Following the Talent
Business: Maker of retirement plan processing software
Locations: Birmingham, Ala.; Chicago; and Boston
Site rationale: Pursuit of talent
When Dharmesh Shah cofounded Pyramid Digital Solutions Inc. (#121 on the 2000 Inc. 500), in 1994, he had every intention of building his company entirely in Birmingham, Ala., where he had worked for U.S. Steel Group and SunGard Employee Benefit Systems. The third employee he hired, a highly prized programmer, happened to live in Chicago. The programmer commuted between the cities for a while but started to dread the weekly trip when he was about to become a father. To keep him, Shah opened an office in Chicago.
The new office also had the advantage of widening the market for talent. "There's not a lot of technology talent in Birmingham," Shah concedes. In 1998 he further expanded Pyramid, which builds software that allows customers to access their retirement plans and update or retrieve information. He acquired a 12-person retirement consulting firm in Boston and decided to let the company remain there. Last year Shah moved to Boston himself. "I had an affinity for the Boston area," he says.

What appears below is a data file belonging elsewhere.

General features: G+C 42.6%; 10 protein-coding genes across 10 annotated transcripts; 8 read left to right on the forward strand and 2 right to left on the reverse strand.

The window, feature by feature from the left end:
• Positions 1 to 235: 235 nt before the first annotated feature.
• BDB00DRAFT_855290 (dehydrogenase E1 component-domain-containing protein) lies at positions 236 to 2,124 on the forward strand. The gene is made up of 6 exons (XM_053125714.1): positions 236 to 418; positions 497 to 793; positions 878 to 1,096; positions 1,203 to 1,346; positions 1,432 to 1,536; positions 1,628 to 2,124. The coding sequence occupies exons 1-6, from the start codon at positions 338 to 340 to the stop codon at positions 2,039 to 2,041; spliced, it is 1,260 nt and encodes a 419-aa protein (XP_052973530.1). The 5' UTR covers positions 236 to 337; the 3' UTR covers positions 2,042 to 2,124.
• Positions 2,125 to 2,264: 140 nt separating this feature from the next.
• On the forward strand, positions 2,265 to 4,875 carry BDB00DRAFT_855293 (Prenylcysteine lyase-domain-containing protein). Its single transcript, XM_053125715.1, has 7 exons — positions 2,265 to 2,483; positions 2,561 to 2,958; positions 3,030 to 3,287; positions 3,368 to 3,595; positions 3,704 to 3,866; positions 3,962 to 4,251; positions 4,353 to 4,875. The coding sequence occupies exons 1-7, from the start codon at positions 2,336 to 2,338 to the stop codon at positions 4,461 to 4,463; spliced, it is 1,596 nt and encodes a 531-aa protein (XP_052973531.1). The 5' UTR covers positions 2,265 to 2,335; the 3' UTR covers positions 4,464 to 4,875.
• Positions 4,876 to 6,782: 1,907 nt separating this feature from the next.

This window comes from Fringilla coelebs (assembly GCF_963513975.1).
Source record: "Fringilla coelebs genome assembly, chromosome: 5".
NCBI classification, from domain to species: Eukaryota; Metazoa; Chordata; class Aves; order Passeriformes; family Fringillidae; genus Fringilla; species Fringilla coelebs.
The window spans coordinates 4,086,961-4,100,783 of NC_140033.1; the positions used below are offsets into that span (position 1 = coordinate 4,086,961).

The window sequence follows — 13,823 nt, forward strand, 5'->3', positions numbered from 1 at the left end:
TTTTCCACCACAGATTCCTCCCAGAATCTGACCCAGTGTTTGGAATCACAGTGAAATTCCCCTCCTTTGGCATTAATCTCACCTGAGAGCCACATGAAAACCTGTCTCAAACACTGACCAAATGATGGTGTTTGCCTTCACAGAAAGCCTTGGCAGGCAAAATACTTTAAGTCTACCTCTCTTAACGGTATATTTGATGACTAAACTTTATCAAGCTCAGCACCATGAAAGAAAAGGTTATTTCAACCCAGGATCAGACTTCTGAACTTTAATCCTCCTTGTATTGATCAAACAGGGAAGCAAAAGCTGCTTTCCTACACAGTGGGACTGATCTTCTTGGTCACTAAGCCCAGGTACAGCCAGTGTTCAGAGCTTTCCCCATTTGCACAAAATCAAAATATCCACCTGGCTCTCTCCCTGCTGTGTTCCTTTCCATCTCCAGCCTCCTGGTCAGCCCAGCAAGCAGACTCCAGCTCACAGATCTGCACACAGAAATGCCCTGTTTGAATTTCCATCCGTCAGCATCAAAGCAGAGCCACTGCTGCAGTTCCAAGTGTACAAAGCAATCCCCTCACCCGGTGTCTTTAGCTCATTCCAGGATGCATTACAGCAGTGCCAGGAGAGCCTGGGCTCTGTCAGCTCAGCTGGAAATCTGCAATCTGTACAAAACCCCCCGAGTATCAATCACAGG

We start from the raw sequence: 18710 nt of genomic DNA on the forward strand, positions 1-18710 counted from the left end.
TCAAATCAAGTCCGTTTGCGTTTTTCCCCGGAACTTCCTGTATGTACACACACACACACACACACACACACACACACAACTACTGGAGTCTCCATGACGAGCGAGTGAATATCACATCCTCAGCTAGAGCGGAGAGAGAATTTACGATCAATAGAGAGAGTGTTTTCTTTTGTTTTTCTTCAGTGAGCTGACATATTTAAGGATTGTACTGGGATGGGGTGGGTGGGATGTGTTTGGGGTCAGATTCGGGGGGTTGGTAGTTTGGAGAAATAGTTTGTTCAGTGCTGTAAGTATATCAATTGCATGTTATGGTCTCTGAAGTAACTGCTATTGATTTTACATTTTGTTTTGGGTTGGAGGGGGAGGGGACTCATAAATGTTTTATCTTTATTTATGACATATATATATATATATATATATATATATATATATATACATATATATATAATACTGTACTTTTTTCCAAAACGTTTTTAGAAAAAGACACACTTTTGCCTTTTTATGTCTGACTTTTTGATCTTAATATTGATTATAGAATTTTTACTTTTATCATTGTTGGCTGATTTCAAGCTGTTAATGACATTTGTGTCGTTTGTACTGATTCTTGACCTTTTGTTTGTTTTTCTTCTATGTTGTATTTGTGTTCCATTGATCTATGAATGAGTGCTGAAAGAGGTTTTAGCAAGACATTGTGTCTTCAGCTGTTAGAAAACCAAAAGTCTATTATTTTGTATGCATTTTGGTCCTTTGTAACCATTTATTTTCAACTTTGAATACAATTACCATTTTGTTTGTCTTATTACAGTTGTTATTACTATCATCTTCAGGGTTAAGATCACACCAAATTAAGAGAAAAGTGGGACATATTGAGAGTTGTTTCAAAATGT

Now he employs 21 people in Birmingham, 27 in Boston, and 9 in Chicago, and he's opening a satellite office in New York City, with 2 employees. Shah says he remains committed to the follow-the-talent policy that has worked well for him so far. "Since we've already made the logistical leap to four places," he says, "we'll probably expand more."
A downside to the policy, Shaw admits, is the lack of "a small-company atmosphere." Employees don't really know their colleagues in different locations. On the upside, Shaw says, is the possibility for each office to maintain its own identity. Most of the programmers, for example, are based in Birmingham, where employees keep odd hours and sometimes wear slippers to work. The Boston office is mostly the province of consultants, who typically wear suits -- and shoes.
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